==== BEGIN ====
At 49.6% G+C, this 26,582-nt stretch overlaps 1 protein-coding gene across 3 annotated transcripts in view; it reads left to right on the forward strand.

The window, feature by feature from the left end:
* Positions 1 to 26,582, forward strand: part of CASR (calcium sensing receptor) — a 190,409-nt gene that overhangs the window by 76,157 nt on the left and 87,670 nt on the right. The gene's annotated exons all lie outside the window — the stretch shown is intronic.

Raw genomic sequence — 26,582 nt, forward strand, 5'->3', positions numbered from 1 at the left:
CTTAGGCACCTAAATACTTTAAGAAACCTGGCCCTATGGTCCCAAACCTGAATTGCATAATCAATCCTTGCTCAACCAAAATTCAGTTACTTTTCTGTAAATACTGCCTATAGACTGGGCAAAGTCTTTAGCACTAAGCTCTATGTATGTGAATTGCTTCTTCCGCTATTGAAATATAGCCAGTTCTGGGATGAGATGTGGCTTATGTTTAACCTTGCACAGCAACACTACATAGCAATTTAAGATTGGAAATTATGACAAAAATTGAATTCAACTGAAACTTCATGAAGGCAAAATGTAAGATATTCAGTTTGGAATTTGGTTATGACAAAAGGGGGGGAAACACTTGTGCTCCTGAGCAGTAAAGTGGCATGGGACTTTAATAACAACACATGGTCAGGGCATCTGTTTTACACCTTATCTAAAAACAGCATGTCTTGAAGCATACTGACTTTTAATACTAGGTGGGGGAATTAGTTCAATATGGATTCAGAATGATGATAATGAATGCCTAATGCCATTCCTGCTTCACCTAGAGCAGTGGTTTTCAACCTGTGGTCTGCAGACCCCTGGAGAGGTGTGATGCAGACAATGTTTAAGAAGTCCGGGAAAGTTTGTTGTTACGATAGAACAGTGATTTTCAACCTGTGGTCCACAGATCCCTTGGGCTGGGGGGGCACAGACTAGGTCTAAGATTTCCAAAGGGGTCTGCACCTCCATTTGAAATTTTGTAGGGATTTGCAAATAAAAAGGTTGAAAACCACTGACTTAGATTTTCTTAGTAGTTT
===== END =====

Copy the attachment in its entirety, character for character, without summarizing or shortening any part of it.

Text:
At 49.6% G+C, this 26,582-nt stretch overlaps 1 protein-coding gene across 3 annotated transcripts in view; it reads left to right on the forward strand.

The window, feature by feature from the left end:
* Positions 1 to 26,582, forward strand: part of CASR (calcium sensing receptor) — a 190,409-nt gene that overhangs the window by 76,157 nt on the left and 87,670 nt on the right. The gene's annotated exons all lie outside the window — the stretch shown is intronic.

Raw genomic sequence — 26,582 nt, forward strand, 5'->3', positions numbered from 1 at the left:
CTTAGGCACCTAAATACTTTAAGAAACCTGGCCCTATGGTCCCAAACCTGAATTGCATAATCAATCCTTGCTCAACCAAAATTCAGTTACTTTTCTGTAAATACTGCCTATAGACTGGGCAAAGTCTTTAGCACTAAGCTCTATGTATGTGAATTGCTTCTTCCGCTATTGAAATATAGCCAGTTCTGGGATGAGATGTGGCTTATGTTTAACCTTGCACAGCAACACTACATAGCAATTTAAGATTGGAAATTATGACAAAAATTGAATTCAACTGAAACTTCATGAAGGCAAAATGTAAGATATTCAGTTTGGAATTTGGTTATGACAAAAGGGGGGGAAACACTTGTGCTCCTGAGCAGTAAAGTGGCATGGGACTTTAATAACAACACATGGTCAGGGCATCTGTTTTACACCTTATCTAAAAACAGCATGTCTTGAAGCATACTGACTTTTAATACTAGGTGGGGGAATTAGTTCAATATGGATTCAGAATGATGATAATGAATGCCTAATGCCATTCCTGCTTCACCTAGAGCAGTGGTTTTCAACCTGTGGTCTGCAGACCCCTGGAGAGGTGTGATGCAGACAATGTTTAAGAAGTCCGGGAAAGTTTGTTGTTACGATAGAACAGTGATTTTCAACCTGTGGTCCACAGATCCCTTGGGCTGGGGGGGCACAGACTAGGTCTAAGATTTCCAAAGGGGTCTGCACCTCCATTTGAAATTTTGTAGGGATTTGCAAATAAAAAGGTTGAAAACCACTGACTTAGATTTTCTTAGTAGTTT